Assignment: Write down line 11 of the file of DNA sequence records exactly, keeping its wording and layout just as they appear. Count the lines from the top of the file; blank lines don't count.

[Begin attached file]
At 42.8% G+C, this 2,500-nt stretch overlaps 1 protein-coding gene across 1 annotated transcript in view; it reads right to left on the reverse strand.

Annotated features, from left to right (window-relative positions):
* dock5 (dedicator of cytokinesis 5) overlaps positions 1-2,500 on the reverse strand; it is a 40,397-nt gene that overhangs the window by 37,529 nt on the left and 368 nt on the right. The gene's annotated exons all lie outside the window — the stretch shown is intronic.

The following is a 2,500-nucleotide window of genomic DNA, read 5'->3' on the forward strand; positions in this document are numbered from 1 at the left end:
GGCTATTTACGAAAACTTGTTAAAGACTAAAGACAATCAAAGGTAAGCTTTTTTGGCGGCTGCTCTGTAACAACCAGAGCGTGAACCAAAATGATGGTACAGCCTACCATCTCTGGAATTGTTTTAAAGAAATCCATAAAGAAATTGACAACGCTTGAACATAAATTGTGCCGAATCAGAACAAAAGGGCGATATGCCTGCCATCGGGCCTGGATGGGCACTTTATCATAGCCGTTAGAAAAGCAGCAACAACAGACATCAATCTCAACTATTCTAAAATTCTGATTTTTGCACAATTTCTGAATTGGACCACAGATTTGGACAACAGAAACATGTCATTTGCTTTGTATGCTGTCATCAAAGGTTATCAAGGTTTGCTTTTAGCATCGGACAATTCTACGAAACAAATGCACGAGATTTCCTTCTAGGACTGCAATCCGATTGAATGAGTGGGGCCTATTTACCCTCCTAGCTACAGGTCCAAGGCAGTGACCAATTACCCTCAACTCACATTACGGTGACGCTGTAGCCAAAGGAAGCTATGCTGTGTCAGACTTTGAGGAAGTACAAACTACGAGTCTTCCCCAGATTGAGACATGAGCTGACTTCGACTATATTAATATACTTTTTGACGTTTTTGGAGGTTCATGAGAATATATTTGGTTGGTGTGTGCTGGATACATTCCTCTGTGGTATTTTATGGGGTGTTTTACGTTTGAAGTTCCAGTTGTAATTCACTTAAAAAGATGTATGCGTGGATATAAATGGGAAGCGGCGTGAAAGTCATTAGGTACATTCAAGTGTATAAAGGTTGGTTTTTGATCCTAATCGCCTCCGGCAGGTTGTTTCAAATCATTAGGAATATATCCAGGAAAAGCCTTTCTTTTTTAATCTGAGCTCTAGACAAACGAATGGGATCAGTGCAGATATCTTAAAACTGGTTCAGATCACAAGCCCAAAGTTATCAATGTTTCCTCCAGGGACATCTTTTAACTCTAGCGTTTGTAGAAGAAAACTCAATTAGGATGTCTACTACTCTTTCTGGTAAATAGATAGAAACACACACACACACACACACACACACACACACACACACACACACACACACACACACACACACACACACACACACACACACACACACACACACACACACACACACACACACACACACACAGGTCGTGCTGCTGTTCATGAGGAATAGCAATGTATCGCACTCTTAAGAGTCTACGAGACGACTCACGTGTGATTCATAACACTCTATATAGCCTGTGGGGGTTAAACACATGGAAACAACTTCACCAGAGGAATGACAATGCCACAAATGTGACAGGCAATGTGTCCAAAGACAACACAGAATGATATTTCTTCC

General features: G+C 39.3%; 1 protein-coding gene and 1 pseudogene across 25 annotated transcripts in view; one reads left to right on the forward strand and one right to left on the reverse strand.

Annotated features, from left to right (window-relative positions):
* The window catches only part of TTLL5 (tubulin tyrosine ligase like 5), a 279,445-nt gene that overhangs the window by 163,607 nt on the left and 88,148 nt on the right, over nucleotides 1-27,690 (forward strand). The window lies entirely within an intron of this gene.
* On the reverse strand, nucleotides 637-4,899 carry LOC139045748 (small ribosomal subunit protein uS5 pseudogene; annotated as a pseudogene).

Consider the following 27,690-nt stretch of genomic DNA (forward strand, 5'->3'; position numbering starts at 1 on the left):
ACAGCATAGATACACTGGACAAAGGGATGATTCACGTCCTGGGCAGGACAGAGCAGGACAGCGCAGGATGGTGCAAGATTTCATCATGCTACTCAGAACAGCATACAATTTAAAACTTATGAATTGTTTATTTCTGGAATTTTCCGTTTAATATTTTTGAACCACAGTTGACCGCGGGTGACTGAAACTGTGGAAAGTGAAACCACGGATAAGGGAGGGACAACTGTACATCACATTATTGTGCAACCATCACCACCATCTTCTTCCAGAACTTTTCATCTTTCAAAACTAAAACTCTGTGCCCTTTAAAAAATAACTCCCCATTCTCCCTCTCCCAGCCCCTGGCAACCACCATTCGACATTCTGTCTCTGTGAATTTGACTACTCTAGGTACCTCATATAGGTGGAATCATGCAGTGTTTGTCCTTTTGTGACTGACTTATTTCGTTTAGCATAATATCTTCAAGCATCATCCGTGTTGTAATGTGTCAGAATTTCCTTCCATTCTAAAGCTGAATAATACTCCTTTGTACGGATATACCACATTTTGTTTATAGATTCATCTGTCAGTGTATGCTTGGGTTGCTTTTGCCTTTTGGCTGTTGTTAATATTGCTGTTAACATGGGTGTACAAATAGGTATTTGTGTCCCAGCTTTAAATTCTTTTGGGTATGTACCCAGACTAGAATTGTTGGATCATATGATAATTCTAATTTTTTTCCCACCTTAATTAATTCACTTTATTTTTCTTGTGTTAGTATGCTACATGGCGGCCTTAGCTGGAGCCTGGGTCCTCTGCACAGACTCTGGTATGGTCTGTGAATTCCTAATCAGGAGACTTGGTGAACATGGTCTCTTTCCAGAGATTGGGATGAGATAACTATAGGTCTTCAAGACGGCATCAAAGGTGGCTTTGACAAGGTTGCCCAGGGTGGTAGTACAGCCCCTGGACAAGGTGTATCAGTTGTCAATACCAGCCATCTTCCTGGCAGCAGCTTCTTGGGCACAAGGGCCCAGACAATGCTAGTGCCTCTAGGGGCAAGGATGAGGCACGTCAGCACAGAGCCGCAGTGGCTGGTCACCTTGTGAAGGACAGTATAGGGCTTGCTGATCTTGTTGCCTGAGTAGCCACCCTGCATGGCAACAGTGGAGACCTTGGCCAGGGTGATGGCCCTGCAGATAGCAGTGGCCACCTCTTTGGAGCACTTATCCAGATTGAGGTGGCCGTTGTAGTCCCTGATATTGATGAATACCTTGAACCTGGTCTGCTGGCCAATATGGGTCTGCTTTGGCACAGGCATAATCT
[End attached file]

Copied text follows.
ACAGCATAGATACACTGGACAAAGGGATGATTCACGTCCTGGGCAGGACAGAGCAGGACAGCGCAGGATGGTGCAAGATTTCATCATGCTACTCAGAACAGCATACAATTTAAAACTTATGAATTGTTTATTTCTGGAATTTTCCGTTTAATATTTTTGAACCACAGTTGACCGCGGGTGACTGAAACTGTGGAAAGTGAAACCACGGATAAGGGAGGGACAACTGTACATCACATTATTGTGCAACCATCACCACCATCTTCTTCCAGAACTTTTCATCTTTCAAAACTAAAACTCTGTGCCCTTTAAAAAATAACTCCCCATTCTCCCTCTCCCAGCCCCTGGCAACCACCATTCGACATTCTGTCTCTGTGAATTTGACTACTCTAGGTACCTCATATAGGTGGAATCATGCAGTGTTTGTCCTTTTGTGACTGACTTATTTCGTTTAGCATAATATCTTCAAGCATCATCCGTGTTGTAATGTGTCAGAATTTCCTTCCATTCTAAAGCTGAATAATACTCCTTTGTACGGATATACCACATTTTGTTTATAGATTCATCTGTCAGTGTATGCTTGGGTTGCTTTTGCCTTTTGGCTGTTGTTAATATTGCTGTTAACATGGGTGTACAAATAGGTATTTGTGTCCCAGCTTTAAATTCTTTTGGGTATGTACCCAGACTAGAATTGTTGGATCATATGATAATTCTAATTTTTTTCCCACCTTAATTAATTCACTTTATTTTTCTTGTGTTAGTATGCTACATGGCGGCCTTAGCTGGAGCCTGGGTCCTCTGCACAGACTCTGGTATGGTCTGTGAATTCCTAATCAGGAGACTTGGTGAACATGGTCTCTTTCCAGAGATTGGGATGAGATAACTATAGGTCTTCAAGACGGCATCAAAGGTGGCTTTGACAAGGTTGCCCAGGGTGGTAGTACAGCCCCTGGACAAGGTGTATCAGTTGTCAATACCAGCCATCTTCCTGGCAGCAGCTTCTTGGGCACAAGGGCCCAGACAATGCTAGTGCCTCTAGGGGCAAGGATGAGGCACGTCAGCACAGAGCCGCAGTGGCTGGTCACCTTGTGAAGGACAGTATAGGGCTTGCTGATCTTGTTGCCTGAGTAGCCACCCTGCATGGCAACAGTGGAGACCTTGGCCAGGGTGATGGCCCTGCAGATAGCAGTGGCCACCTCTTTGGAGCACTTATCCAGATTGAGGTGGCCGTTGTAGTCCCTGATATTGATGAATACCTTGAACCTGGTCTGCTGGCCAATATGGGTCTGCTTTGGCACAGGCATAATCT